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Dirichlet boundary conditions

The Dirichlet boundary conditions in (3.2) are incorporated by the relations
y_{ij} = b(x_{ij},u_{ij}) \quad \mbox{for all} \quad (i,j) \in I(\Gamma)\,.
\end{displaymath} (4.15)

Hence it suffices to work with a reduced number of optimization variables in (4.1), namely we can take

z:=(\,(y_{ij})_{\,(i,j) \in I(\Omega)}, \,(u_{ij})_{\,(i,j) \in I(\Gamma)}\,)
\in I\!\! R^{\,N^2+4N} \,.

The equality constraints agree with those from (4.3),
G^h_{ij}(z):= 4y_{ij} - y_{i+1,j} - y_{i-1,j} - y_{i,j+1} - y_{i,j-1}
+ h^2\,d(x_{ij},y_{ij}) = 0 \,
\end{displaymath} (4.16)

for all indices $\,(i,j) \in I(\Omega)$ where the values $\,y_{ij} \,$ on the boundary are substituted from the relations (4.15). The control and state inequality constraints (3.3) resp. (3.4) give rise to the inequality constraints:
    $\displaystyle S(x_{ij},y_{ij}) \leq 0 \,, \quad (i,j) \in I(\Omega)\,,$ (4.17)
    $\displaystyle C(x_{ij},u_{ij}) \leq 0 \,, \quad (i,j) \in I(\Gamma)\,.$ (4.18)

Finally, the cost function is derived from (3.1) as
F^h(z):= h^2 \sum_{(i,j)\in I(\Omega)} f(x_{ij},y_{ij}) \,+\,
h \sum_{(i,j) \in I(\Gamma)} g(x_{ij},u_{ij}) \,.
\end{displaymath} (4.19)

By means of (4.16)-(4.19) we have obtained an NLP-problem of the form (4.1).

Let us evaluate the first order optimality conditions of Kuhn-Tucker type for problem (4.16)-(4.19). The Lagrangian function becomes

$\displaystyle \hspace*{-10mm}
L(z,q,\mu,\lambda):=$   $\displaystyle \hspace*{-4mm}
h^2 \sum_{(i,j)\in I(\Omega)} f(x_{ij},y_{ij}) \,+\,
h \sum_{(i,j) \in I(\Gamma)} g(x_{ij},u_{ij})$ (4.20)
    $\displaystyle \hspace*{-6mm}
+\,\sum_{(i,j)\in I(\Omega)} [\,q_{ij} G^h_{ij}(z)...
+\, \sum_{(i,j)\in I(\Gamma)} \lambda_{ij} C(x_{ij},u_{ij}) \,,$  

where the Lagrange multipliers $\,q=(q_{ij})_{(i,j) \in I(\Omega)}\,$, $\,\mu=(\mu_{ij})_{(i,j) \in I(\Omega)}\,$ and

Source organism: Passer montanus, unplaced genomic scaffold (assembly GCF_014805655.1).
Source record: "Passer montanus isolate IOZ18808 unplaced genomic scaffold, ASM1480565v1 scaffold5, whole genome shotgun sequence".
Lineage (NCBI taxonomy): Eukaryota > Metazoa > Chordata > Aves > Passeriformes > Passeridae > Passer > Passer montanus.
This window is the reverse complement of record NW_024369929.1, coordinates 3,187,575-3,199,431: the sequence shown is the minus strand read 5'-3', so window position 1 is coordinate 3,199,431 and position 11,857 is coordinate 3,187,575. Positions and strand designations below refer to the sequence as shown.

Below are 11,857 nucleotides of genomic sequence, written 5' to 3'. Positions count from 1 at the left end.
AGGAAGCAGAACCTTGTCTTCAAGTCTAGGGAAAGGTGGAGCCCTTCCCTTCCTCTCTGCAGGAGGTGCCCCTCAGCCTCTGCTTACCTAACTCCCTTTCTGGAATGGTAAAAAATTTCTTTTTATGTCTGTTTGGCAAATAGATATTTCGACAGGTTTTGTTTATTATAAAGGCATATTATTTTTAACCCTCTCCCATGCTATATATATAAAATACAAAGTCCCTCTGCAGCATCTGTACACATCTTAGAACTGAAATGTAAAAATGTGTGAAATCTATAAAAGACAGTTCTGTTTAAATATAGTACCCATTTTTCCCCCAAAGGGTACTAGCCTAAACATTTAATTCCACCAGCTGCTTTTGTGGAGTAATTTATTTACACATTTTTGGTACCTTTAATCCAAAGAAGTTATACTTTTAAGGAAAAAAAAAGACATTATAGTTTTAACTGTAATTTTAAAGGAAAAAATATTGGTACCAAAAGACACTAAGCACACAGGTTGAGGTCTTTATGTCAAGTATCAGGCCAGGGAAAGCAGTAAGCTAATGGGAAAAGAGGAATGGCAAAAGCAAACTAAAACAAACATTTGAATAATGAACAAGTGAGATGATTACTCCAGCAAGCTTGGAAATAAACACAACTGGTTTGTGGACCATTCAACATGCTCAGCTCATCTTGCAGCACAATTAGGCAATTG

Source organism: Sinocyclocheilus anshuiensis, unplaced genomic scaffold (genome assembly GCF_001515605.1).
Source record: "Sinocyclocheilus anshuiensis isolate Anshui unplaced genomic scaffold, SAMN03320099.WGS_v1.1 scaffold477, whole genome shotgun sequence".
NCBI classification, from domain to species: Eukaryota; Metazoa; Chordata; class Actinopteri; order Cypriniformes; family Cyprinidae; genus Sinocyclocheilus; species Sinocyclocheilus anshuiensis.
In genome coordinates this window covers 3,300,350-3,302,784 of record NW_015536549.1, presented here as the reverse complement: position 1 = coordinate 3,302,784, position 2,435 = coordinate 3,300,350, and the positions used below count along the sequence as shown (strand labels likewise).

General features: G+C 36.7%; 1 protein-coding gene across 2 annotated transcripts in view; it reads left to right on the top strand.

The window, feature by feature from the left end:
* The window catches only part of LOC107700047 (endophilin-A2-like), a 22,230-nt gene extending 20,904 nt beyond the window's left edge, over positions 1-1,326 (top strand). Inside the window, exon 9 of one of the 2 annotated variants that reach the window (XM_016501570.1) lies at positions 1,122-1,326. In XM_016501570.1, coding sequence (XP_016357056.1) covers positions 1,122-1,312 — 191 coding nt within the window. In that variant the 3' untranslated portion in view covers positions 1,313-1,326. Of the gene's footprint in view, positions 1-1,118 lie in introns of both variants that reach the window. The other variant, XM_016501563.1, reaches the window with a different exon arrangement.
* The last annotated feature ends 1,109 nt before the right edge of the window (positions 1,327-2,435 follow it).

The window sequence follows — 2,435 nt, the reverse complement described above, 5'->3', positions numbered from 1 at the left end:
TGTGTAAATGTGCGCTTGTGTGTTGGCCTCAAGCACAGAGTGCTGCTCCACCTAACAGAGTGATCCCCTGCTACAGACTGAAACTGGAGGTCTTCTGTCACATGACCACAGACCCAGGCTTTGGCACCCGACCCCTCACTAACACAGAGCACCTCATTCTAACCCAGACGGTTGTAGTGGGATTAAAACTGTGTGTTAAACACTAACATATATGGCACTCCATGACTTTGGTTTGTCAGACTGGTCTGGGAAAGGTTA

$\,\lambda=(\lambda_{ij})_{(i,j) \in I(\Gamma)}\,$ which are associated with the equality constraints (4.16), the inequality constraints (4.17), and the inequality constraints (4.18). The multipliers $\,\lambda\,$ and $\,\mu\,$ satisfy the complementarity conditions corresponding to (3.9):

\lambda_{ij} \geq 0 & \mbox{and} & \; \lam...
...}) = 0
& \mbox{for all} \quad (i,j) \in I(\Omega) \,.

In the next step we discuss the necessary conditions of optimality

\,0 = L_z = (\,(L_{y_{ij}})_{(i,j)\in I(\Omega)}\,,
(L_{u_{ij}})_{(i,j)\in I(\Gamma)}\,)

for different combinations of indices $\,(i,j)\,$. For indices $\, 2 \leq i,j \leq N-1 \,$ we obtain the relations

0 = L_{y_{ij}} = && \hspace*{-4mm}
4q_{ij} - q_{i+1,j} - q_{i-...
...+ h^2 \,f_y(x_{ij},y_{ij})\,+\,

Hence, for this set of indices we see that the Lagrange multipliers $\,q=(q_{ij})\,$ satisfy the five-point-star difference equations for the adjoint equation $\, -\Delta \bar{q} + \bar{q}\,d_y + f_y + S_y\,\bar{\mu}= 0 \,$ in (3.6) if we use the same identification for the Borel measure $\,\bar{\mu}\,$ as in (4.10),
\int_{s(h^2)} d\bar{\mu} \, \sim \, \mu_{ij} \,.
\end{displaymath} (4.21)

from which we also get the special cases (4.11) and (4.12). The situation is different for indices with either $\,i=1, \,j=1, \,i=N\,$ or $\,j=N$. E.g., for indices $\,j=1, \,i=2,...,N-1,\,$ we get

0= L_{y_{i1}} = && \hspace*{-4mm}
4q_{i1} - q_{i+1,1} - q_{i...
...+ h^2 \,f_y(x_{i1},y_{i1})\,+\,

Note that this equation does not involve the variable $\,q_{i0}\,$ on the boundary. Defining $\,q_{i0}=0\,$ we arrive again at the discretized form of the adjoint equation (3.6) using approximations as in (4.10)-(4.12). Similar relations hold for index combinations $\,i=1, \,j=2,..,N-1, \,$ or $\,i=N, \,j=2,..,N-1,\,$ or $\,j=N, \,i=2,..,N-1\,$. For the remaining indices we find, e.g. for $\,i=j=1\,$:

0= L_{y_{11}} = 4q_{11} - q_{21} - q_{12}
+ h^2 q_{11} \,d...
... h^2 \,f_y(x_{11},y_{11})\,+\,
\mu_{11}S_y(x_{11},y_{11}) \,.

These relations do not involve the boundary variables $\,q_{10}\,$ and $\,q_{01}\,$. Again, defining $\,q_{10}=0\,$ and $ \,q_{01}=0\,$ we recover the adjoint equations. In summary, by requiring the Dirichlet boundary condition for the adjoint variables,

q_{ij} = 0 \quad \mbox{for} \quad (i,j) \in I(\Gamma),

we see that the adjoint equation holds for all indices $\,(i,j) \in I(\Omega)\,.$

The necessary conditions with respect to the control variables $\,u_i\,$ are determined for the indices $j=0,\,i=1,...,N,$ by

0= L_{u_{i0}}
&& \hspace*{-5mm}
= h g_u(x_{i0},u_{i0}) - q_{i1...
...x_{i0},u_{i0}) +

Observing $\,q_{i0}=0\,$ and the approximation of the normal derivative in (4.4), the minimum condition (3.8) holds with the identifications
\partial_{\nu}\bar{q}(x_{i0}) \,\sim \, - q_{i1}/h \,, \quad
\bar{\lambda}(x_{i0}) \,\sim \, \lambda_{i0} / h
\end{displaymath} (4.22)

Similar identifications hold for the other indices $\,(i,j) \in I(\Gamma)\,$.

next up previous
Next: Optimization codes and modeling Up: Discretization and optimization techniques Previous: Neumann boundary conditions
Hans D. Mittelmann